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15 April 2023

Boat Documentation Advice

When you become a boat owner, there’s more to it than just navigating the open waters. Proper boat documentation is a crucial aspect of boat ownership, ensuring you comply with legal requirements and protect your investment. In this article, we’ll explore essential boat documentation advice to help you set sail smoothly and navigate the waters with confidence.

Do I Need a Boat Licence?

You do need a licence, but not in quite the same way as you need a driving licence to drive a car. There is no “boating licence” for UK waters. Although, an appropriate training course is essential to make sure you are safe and get the most out of your boating experience.

There are, however, certain licences that will be required, especially if your boat is kept and used on inland waterways.

In this case, you will need a licence before you can take to the canals, rivers and waterways around the UK. This can be acquired from either the Canal and River Trust, Environment Agency or, in the case of the Norfolk Broads, the Broads Authority.

You will need to buy a licence for each different waterway you plan to use, which pays for upkeep and maintenance.

A boat safety certificate, which lasts for four years, is also required.

The RYA SRC (Short Range Certificate) is a legal requirement for anyone operating a marine VHF radio, while a Ships Radio Licence is required to cover the radio equipment being used on the vessel.

If you are planning on boating in European waters, the International Certificate of Competence (ICC) is required by law.

Is Boat Insurance Compulsory?

While there is no legal requirement in the UK for boat insurance, almost every marina, mooring or inland waterway requires boat owners to have a minimum of third-party cover.

For example, the Broads Authority requires a minimum third-party liability cover of £2m for all powered craft, with evidence required before you can buy your annual licence or toll.

It’s also sensible to more comprehensively insure one of the biggest purchases you are ever likely to make. We work closely with leading insurers, Navigators and General to provide first class marine insurance.

Do I Need a Licence to Operate a Radio?

The RYA Short Range Certificate is the minimum legal requirement for anyone operating a fixed or handheld marine VHF radio with Digital Selective Calling (DSC).

Our RYA instructor offers this classroom-based training, which includes a short test paper.

A Ship Radio Licence is required for those sailing further out to sea and operating longer-range radios, satellite communication equipment, EPIRBs and SARTS.

Is There a Registration Document Like a Car’s?

There is no equivalent of a car’s V5 document, which is a compulsory record of the registered keeper of every vehicle.

However, the bill of sale acts as the boat’s title document and, in an ideal world, there will be a paper trail back to the original builder’s certificate.

Older boats may well be missing some of this documentation, but you should ensure that the most recent owner – the seller of the boat – can provide a bill of sale showing that they do own the boat and have legal title to sell it. Other documentation, such as receipts for moorings, maintenance, and other incidentals, would further support their ownership over a period.

Some boats may be registered on the UK Ship Register, or Small Ships Register, which is the closest thing to a V5 in the boating world as owners must have five years’ worth of original title documents.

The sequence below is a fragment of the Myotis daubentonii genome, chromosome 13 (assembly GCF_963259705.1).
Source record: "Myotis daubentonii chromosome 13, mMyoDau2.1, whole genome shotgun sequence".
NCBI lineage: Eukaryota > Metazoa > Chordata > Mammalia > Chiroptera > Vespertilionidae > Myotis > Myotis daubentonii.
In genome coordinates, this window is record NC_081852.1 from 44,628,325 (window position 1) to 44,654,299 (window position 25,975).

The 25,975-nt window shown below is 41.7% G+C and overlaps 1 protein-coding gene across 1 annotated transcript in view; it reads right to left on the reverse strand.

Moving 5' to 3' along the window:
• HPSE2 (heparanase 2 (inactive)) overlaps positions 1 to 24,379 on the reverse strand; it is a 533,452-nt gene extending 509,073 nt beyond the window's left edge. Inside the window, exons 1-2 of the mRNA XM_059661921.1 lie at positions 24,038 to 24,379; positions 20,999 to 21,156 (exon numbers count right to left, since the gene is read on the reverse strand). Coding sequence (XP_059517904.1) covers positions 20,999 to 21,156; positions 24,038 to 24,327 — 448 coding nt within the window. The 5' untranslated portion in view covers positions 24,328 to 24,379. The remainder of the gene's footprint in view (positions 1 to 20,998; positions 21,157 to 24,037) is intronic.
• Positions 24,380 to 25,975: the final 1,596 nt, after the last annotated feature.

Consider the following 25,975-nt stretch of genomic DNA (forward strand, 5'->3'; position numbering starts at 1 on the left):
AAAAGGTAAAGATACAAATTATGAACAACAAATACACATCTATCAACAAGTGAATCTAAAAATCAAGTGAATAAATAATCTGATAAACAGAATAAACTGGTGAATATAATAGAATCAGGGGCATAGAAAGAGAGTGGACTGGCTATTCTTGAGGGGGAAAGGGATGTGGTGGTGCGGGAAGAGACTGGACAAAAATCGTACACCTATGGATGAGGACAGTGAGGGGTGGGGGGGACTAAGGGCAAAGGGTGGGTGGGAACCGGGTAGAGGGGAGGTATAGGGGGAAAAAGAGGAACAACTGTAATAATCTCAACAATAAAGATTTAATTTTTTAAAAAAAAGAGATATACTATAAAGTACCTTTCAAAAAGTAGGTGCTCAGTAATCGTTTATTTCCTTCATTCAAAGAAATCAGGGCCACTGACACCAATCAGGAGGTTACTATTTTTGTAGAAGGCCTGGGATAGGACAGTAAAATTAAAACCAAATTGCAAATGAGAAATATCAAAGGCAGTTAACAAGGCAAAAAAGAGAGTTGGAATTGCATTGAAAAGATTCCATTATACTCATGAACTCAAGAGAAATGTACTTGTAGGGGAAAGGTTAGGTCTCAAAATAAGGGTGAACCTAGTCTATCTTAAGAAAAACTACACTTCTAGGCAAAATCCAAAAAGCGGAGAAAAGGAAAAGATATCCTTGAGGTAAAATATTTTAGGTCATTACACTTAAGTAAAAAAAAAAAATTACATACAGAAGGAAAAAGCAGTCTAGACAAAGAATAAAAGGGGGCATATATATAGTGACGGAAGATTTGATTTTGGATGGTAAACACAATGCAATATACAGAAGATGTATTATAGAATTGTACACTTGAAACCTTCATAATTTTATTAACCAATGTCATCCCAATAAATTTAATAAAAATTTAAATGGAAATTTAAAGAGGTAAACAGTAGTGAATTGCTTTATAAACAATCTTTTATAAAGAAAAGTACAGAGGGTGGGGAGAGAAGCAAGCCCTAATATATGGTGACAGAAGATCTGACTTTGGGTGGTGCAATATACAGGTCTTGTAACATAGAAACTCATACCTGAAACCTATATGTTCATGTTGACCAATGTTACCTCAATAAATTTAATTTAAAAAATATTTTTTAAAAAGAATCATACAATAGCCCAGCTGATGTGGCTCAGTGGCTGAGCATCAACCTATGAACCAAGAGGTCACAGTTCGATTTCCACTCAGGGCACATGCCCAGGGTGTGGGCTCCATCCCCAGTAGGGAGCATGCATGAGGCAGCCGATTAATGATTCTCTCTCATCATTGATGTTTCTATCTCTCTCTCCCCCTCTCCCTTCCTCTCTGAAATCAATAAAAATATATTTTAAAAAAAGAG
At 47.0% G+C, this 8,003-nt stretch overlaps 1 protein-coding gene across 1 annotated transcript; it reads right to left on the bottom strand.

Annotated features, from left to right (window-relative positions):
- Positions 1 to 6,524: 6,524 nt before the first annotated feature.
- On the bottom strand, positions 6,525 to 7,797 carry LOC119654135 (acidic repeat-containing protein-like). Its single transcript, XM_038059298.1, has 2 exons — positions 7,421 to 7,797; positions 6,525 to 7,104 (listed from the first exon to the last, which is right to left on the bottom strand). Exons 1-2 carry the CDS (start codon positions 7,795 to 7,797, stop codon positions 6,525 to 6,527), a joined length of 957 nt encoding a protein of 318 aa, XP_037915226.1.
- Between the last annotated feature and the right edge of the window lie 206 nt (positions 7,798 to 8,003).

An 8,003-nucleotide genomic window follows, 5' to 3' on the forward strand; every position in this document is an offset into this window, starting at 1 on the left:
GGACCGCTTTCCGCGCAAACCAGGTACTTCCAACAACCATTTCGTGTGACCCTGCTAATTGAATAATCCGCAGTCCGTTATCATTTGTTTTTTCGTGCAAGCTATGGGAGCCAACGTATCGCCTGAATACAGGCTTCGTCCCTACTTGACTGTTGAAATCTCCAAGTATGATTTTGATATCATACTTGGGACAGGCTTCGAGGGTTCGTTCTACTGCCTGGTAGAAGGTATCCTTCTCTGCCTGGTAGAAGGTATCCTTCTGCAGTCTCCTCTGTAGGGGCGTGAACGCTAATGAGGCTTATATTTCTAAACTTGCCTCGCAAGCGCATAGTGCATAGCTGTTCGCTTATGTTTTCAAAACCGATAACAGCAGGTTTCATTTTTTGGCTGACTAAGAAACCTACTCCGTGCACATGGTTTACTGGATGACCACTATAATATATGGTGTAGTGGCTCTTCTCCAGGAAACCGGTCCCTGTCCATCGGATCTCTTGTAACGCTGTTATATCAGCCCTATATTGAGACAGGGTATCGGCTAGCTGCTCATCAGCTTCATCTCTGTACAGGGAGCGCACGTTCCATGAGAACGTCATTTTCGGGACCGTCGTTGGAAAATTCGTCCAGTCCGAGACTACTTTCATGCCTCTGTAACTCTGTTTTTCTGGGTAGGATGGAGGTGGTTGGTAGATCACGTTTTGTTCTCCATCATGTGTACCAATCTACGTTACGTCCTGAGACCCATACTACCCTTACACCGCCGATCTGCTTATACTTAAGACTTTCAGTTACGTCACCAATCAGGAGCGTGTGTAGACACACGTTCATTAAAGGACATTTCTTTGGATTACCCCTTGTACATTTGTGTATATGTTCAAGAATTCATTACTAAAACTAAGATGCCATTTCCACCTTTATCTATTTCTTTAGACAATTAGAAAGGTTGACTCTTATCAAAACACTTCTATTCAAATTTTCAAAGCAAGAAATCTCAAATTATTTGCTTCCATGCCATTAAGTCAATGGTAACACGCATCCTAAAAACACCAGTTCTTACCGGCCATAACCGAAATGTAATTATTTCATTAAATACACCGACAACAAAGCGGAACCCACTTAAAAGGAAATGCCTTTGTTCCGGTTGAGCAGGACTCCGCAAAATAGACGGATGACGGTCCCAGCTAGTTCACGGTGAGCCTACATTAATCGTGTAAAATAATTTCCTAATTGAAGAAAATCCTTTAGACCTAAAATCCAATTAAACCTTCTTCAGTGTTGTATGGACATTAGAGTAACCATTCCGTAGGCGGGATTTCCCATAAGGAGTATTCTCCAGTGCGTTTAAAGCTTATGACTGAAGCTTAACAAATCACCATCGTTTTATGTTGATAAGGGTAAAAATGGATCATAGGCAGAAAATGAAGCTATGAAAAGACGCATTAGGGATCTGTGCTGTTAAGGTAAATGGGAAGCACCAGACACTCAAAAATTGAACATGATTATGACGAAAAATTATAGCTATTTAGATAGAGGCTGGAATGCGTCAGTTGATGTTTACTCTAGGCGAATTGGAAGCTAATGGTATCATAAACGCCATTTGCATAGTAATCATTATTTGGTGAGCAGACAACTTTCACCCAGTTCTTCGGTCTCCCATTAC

Will I Need a Boat Survey?

Many insurers require a survey as a condition of providing cover and, given the potentially high value of your purchase, we always recommend a full inspection for our brokerage boats.

These are boats that are effectively private sales from one individual to another, with NYA acting as an intermediary, like an estate agent. As such, there is no warranty provided by the broker.

Just like when buying a house, a survey will highlight any issues that either need addressing right away or will need attention at some point in the near future.

As well as providing you with peace of mind, a survey can help you negotiate a better price if it highlights issues that need addressing – just like when you buy a house.

Be aware that there are different types of survey: an insurance survey will only look at the potential risks for the insurer, while a finance survey will primarily assess the overall condition and value of the boat.

The most comprehensive survey is a full condition or pre-purchase survey, which will assess the structural integrity, the engine and mechanicals, safety systems through to cosmetic details.

Don’t rely on an old survey, which can only assess the condition of the boat on the day it was carried out. We can help you find a qualified marine surveyor.

How Do I Ensure VAT Has Been Paid On The Boat?

All privately-owned boats used in the EU by EU residents must be VAT paid. You may also be required to show evidence of this if you travel to an EU country.

When you buy a boat, the vendor should be able to provide evidence that VAT has been paid, usually in the form of the original VAT invoice from when it was first sold within the EU.

Vessels built before 1985 are deemed to be VAT paid if they were in the EU in December 31, 1992, if evidence of both dates can be shown, for example with a builder’s certificate and evidence of mooring.

Proper boat documentation not only keeps you on the right side of the law but also protects your investment and ensures a smooth sailing experience. Taking the time to understand and comply with these documentation requirements is an essential part of responsible boat ownership.

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